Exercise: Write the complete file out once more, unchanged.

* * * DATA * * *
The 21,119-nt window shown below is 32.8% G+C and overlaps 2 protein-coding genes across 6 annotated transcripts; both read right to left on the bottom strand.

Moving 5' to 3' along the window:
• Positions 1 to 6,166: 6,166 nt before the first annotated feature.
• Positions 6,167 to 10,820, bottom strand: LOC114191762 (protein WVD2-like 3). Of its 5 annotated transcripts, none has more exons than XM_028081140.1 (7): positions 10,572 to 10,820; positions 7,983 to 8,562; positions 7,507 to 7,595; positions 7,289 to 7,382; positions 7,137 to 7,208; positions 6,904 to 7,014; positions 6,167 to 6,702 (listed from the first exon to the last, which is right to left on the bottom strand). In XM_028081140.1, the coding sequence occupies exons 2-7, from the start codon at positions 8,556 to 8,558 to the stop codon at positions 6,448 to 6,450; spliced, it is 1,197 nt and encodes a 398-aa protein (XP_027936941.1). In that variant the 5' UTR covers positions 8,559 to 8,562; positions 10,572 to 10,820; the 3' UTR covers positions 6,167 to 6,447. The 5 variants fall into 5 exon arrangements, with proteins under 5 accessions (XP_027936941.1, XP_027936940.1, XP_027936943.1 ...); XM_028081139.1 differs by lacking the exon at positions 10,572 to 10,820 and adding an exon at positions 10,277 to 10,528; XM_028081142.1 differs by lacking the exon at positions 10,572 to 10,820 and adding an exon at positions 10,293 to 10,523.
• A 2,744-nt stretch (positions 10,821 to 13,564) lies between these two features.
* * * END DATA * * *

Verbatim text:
The 21,119-nt window shown below is 32.8% G+C and overlaps 2 protein-coding genes across 6 annotated transcripts; both read right to left on the bottom strand.

Moving 5' to 3' along the window:
• Positions 1 to 6,166: 6,166 nt before the first annotated feature.
• Positions 6,167 to 10,820, bottom strand: LOC114191762 (protein WVD2-like 3). Of its 5 annotated transcripts, none has more exons than XM_028081140.1 (7): positions 10,572 to 10,820; positions 7,983 to 8,562; positions 7,507 to 7,595; positions 7,289 to 7,382; positions 7,137 to 7,208; positions 6,904 to 7,014; positions 6,167 to 6,702 (listed from the first exon to the last, which is right to left on the bottom strand). In XM_028081140.1, the coding sequence occupies exons 2-7, from the start codon at positions 8,556 to 8,558 to the stop codon at positions 6,448 to 6,450; spliced, it is 1,197 nt and encodes a 398-aa protein (XP_027936941.1). In that variant the 5' UTR covers positions 8,559 to 8,562; positions 10,572 to 10,820; the 3' UTR covers positions 6,167 to 6,447. The 5 variants fall into 5 exon arrangements, with proteins under 5 accessions (XP_027936941.1, XP_027936940.1, XP_027936943.1 ...); XM_028081139.1 differs by lacking the exon at positions 10,572 to 10,820 and adding an exon at positions 10,277 to 10,528; XM_028081142.1 differs by lacking the exon at positions 10,572 to 10,820 and adding an exon at positions 10,293 to 10,523.
• A 2,744-nt stretch (positions 10,821 to 13,564) lies between these two features.